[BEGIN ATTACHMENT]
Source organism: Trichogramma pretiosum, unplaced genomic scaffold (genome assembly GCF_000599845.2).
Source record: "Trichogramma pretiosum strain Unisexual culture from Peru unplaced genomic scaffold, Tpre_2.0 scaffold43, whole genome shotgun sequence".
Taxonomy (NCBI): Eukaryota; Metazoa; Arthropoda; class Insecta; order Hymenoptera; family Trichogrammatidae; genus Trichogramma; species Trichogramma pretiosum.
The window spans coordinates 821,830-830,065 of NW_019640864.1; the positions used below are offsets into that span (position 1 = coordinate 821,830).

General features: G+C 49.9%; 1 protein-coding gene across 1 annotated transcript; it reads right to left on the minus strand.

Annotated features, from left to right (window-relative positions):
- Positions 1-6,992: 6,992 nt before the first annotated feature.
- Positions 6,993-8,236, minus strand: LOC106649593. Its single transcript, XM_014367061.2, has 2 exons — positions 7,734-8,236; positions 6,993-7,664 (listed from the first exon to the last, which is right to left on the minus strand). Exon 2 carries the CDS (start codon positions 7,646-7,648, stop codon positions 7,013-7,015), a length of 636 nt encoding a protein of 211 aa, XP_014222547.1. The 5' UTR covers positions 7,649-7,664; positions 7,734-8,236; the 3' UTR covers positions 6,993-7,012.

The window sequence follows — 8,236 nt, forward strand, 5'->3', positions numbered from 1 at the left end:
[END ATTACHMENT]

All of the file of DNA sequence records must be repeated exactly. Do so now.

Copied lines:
Source organism: Trichogramma pretiosum, unplaced genomic scaffold (genome assembly GCF_000599845.2).
Source record: "Trichogramma pretiosum strain Unisexual culture from Peru unplaced genomic scaffold, Tpre_2.0 scaffold43, whole genome shotgun sequence".
Taxonomy (NCBI): Eukaryota; Metazoa; Arthropoda; class Insecta; order Hymenoptera; family Trichogrammatidae; genus Trichogramma; species Trichogramma pretiosum.
The window spans coordinates 821,830-830,065 of NW_019640864.1; the positions used below are offsets into that span (position 1 = coordinate 821,830).

General features: G+C 49.9%; 1 protein-coding gene across 1 annotated transcript; it reads right to left on the minus strand.

Annotated features, from left to right (window-relative positions):
- Positions 1-6,992: 6,992 nt before the first annotated feature.
- Positions 6,993-8,236, minus strand: LOC106649593. Its single transcript, XM_014367061.2, has 2 exons — positions 7,734-8,236; positions 6,993-7,664 (listed from the first exon to the last, which is right to left on the minus strand). Exon 2 carries the CDS (start codon positions 7,646-7,648, stop codon positions 7,013-7,015), a length of 636 nt encoding a protein of 211 aa, XP_014222547.1. The 5' UTR covers positions 7,649-7,664; positions 7,734-8,236; the 3' UTR covers positions 6,993-7,012.

The window sequence follows — 8,236 nt, forward strand, 5'->3', positions numbered from 1 at the left end: